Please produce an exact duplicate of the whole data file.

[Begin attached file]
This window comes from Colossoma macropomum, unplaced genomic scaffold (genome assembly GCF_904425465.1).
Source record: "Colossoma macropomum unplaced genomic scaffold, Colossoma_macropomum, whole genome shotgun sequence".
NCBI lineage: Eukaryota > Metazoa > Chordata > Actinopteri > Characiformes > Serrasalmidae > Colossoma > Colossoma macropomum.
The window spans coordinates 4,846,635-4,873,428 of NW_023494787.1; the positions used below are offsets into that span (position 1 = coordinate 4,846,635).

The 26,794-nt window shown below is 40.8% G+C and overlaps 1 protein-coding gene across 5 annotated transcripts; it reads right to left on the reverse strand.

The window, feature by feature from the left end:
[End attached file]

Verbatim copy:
This window comes from Colossoma macropomum, unplaced genomic scaffold (genome assembly GCF_904425465.1).
Source record: "Colossoma macropomum unplaced genomic scaffold, Colossoma_macropomum, whole genome shotgun sequence".
NCBI lineage: Eukaryota > Metazoa > Chordata > Actinopteri > Characiformes > Serrasalmidae > Colossoma > Colossoma macropomum.
The window spans coordinates 4,846,635-4,873,428 of NW_023494787.1; the positions used below are offsets into that span (position 1 = coordinate 4,846,635).

The 26,794-nt window shown below is 40.8% G+C and overlaps 1 protein-coding gene across 5 annotated transcripts; it reads right to left on the reverse strand.

The window, feature by feature from the left end: